July 23, 2024

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Is radiotherapy necessary for low-risk thyroid cancer?

Is radiotherapy necessary for low-risk thyroid cancer?


NEJM: Is radiotherapy necessary for low-risk thyroid cancer? This study has the potential to rewrite the guidelines

Thyroid cancer is the most common neck tumor, and the detection rate has been increasing in recent years [1]. Fortunately, the overall prognosis of thyroid cancer is good, the overall recurrence rate after treatment is less than 5%, and the 5-year survival rate is more than 90% [2].


To reduce the risk of tumor recurrence, after thyroidectomy, radionuclides (iodine-131) are also usually used to destroy residual thyroid tissue and remove possible residual thyroid cancer cells, but this radiation therapy can take some time in the patient’s life. Influence (such as fertility, etc.) and there are certain side effects (such as parotid gland damage) [3].


Currently, there is a consensus that radioactive iodine therapy is not required for patients with single-focal microcarcinoma (diameter ≤10 mm), but the need for radioactive iodine therapy in other low-risk thyroid cancer patients remains controversial [4].


Recently, the team of Professor Sophie. Leboulleux from the University of Paris-Saclay published the results of a large-scale randomized controlled clinical trial (ESTIMABL2, NCT01837745) in the New England Journal of Medicine [5]. Patients, after 3 years of treatment, those who did not receive iodine radiation had no worse prognosis than those who received iodine radiation (1.1 GBq) .


The results of this multi-center clinical trial will further optimize the indication selection for radioactive iodine therapy after thyroid cancer surgery, if it is consistent with the results of another similar multi-center clinical trial[6] (completed, data analysis ongoing) If so, it will likely change the guidelines and save many patients with low-risk thyroid cancer from radiation therapy .


Is radiotherapy necessary for low-risk thyroid cancer?


The inclusion criteria for this clinical study, called ESTIMABL2, were: adult patients with pathologically proven differentiated thyroid cancer (papillary, follicular, or eosinophilic thyroid cancer) , multifocal pT1a tumors (diameter of each lesion) ≤ 1 cm and the sum of the longest tumor diameters ≤ 2 cm) or pT1b tumors (1 cm < tumor diameter ≤ 2 cm) , no regional lymph node involvement or regional lymph node metastases cannot be assessed due to no neck dissection, no thyroid external invasion. In addition, all patients underwent neck ultrasonography postoperatively, and no abnormalities were found.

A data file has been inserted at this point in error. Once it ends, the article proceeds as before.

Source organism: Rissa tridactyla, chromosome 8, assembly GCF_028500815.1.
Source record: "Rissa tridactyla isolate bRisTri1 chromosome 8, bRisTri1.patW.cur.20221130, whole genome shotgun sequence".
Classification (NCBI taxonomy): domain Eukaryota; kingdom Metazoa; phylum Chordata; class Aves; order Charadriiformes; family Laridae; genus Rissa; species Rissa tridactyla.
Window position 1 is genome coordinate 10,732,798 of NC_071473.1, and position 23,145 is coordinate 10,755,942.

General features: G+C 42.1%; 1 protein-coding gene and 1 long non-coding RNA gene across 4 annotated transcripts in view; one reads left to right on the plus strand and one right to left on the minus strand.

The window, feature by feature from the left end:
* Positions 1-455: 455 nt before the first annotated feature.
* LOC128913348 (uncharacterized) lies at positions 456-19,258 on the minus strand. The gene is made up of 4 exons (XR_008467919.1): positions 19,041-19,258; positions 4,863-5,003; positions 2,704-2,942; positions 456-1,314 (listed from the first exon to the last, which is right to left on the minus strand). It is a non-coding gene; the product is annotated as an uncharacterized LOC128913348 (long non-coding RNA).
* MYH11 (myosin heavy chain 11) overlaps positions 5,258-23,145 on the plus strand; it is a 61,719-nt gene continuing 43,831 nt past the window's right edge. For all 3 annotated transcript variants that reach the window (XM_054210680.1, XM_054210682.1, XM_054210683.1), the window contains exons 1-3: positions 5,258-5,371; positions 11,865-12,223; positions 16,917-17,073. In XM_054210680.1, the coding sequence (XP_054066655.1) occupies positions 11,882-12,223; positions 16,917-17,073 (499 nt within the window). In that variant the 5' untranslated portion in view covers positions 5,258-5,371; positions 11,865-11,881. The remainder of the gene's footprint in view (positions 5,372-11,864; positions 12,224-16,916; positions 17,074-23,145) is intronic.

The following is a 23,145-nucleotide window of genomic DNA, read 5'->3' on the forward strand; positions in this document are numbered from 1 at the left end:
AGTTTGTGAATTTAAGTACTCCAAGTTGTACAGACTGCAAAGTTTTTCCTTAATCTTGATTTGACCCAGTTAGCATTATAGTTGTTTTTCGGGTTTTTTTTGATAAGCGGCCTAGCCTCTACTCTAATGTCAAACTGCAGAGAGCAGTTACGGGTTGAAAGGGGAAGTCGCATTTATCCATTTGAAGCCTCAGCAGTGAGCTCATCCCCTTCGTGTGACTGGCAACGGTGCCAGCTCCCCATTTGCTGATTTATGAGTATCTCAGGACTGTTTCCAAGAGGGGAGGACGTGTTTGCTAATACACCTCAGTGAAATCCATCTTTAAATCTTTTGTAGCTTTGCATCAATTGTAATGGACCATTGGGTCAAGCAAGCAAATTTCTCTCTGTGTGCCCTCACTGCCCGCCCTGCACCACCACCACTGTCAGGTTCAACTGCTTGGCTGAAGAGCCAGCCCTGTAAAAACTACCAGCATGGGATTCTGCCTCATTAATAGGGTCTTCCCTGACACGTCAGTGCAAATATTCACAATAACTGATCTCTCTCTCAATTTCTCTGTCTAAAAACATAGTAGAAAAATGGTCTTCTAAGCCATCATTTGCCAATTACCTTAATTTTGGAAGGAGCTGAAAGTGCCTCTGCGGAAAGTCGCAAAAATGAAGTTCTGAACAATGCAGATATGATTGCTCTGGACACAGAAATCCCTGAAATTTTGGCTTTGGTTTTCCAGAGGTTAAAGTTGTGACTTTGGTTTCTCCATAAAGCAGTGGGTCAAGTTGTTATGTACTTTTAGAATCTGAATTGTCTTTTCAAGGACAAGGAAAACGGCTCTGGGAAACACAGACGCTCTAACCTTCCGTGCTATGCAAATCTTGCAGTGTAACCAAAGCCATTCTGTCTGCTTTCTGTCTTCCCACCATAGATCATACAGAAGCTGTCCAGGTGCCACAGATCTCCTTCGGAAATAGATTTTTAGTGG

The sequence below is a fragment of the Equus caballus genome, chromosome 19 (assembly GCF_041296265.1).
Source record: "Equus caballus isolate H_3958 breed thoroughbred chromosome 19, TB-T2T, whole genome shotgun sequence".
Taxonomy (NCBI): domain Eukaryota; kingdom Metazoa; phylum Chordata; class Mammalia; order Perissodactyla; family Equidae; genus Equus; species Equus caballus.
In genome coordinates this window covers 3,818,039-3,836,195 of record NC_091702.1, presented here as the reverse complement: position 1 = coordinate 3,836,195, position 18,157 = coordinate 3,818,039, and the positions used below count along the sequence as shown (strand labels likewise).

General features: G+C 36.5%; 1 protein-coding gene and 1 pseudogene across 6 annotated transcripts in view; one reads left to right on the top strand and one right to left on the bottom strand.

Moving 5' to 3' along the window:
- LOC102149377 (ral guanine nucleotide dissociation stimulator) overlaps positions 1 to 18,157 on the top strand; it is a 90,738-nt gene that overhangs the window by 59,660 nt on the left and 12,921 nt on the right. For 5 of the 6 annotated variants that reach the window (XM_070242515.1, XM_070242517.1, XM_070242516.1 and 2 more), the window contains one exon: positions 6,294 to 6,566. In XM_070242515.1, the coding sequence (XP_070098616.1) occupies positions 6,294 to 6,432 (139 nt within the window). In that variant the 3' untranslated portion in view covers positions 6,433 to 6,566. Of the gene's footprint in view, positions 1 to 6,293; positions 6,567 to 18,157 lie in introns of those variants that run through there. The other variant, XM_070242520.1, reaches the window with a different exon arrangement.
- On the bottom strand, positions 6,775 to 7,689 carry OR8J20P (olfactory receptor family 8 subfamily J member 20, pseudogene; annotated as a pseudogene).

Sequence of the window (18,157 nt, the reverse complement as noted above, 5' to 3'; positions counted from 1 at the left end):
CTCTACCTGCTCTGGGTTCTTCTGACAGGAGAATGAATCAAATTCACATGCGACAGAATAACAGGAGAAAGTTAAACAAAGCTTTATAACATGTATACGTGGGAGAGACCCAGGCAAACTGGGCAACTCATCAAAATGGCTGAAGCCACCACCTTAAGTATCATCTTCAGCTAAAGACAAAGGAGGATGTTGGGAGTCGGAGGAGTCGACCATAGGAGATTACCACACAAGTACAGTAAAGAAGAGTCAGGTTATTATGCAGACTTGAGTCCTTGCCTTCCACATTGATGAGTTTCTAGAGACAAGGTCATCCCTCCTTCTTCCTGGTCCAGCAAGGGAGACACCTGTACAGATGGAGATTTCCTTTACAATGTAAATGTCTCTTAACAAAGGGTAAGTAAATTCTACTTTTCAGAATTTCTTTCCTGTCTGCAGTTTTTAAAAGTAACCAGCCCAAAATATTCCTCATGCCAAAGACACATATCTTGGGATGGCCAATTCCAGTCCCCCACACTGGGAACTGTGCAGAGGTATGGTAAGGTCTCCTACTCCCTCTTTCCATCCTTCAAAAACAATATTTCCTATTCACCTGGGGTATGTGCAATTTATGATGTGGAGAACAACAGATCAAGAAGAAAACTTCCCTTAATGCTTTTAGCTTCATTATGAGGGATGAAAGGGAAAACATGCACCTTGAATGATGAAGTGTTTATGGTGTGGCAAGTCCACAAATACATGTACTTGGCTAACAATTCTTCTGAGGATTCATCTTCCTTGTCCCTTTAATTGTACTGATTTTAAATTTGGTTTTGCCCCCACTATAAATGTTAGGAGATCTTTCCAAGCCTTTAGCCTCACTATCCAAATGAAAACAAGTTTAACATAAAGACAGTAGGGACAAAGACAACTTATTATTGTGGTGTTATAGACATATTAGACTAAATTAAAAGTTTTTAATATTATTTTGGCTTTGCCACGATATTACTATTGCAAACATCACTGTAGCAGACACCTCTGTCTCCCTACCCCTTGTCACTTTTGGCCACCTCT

The Leboulleux team randomly divided the enrolled patients into a radiotherapy group (RT group, 1.1 GBq of iodine radiotherapy after intramuscular injection of 2 injections of recombinant human thyrotropin) and a non-radiotherapy group (no-RT group, no postoperative period). received iodine radiation therapy) and were followed up for 3 years.

The non-inferiority design of this study was to assess whether the no-RT group had a functional event (full-body scan or SPECT showing foci of extrathyroid radioactive iodine uptake, which was only for the RT group) , structural event (neck ultrasound ) Suspicious mass found and biopsy cytology) and biochemical events (abnormal thyroglobulin or thyroglobulin antibody levels) were not inferior to RT in the event-free rate (noninferiority definition: no functional, structural, biochemical events). of patients with a between-group difference of less than 5 percentage points).


Is radiotherapy necessary for low-risk thyroid cancer?

Research flow chart


Finally, a total of 776 patients from 35 French centers were included in the cohort. The mean age of the patients was 52 years, 83% were female, and the histological examination was dominated by papilloma (95.9%).


Among the 730 patients evaluable with complete follow-up data, the non-function, structural, and biological event rates were 95.6% in the no-RT group and 95.9% in the RT group, with a difference of 0.3 percentage points between the two groups (90% bilateral ). %CI, −2.7-2.2) , meeting the non-inferiority margin .


Specifically, outcome events occurred in 16 of 367 patients in the no-RT group (4.4%) and in 15 of 363 patients in the RT group (4.1%) . These events included functional or structural abnormalities in 8 patients and biochemical abnormalities in 23 patients (see Figure 3). At the same time, the two groups of patients had the same good response rate at 10 months and 3 years of follow-up (see Figure 4).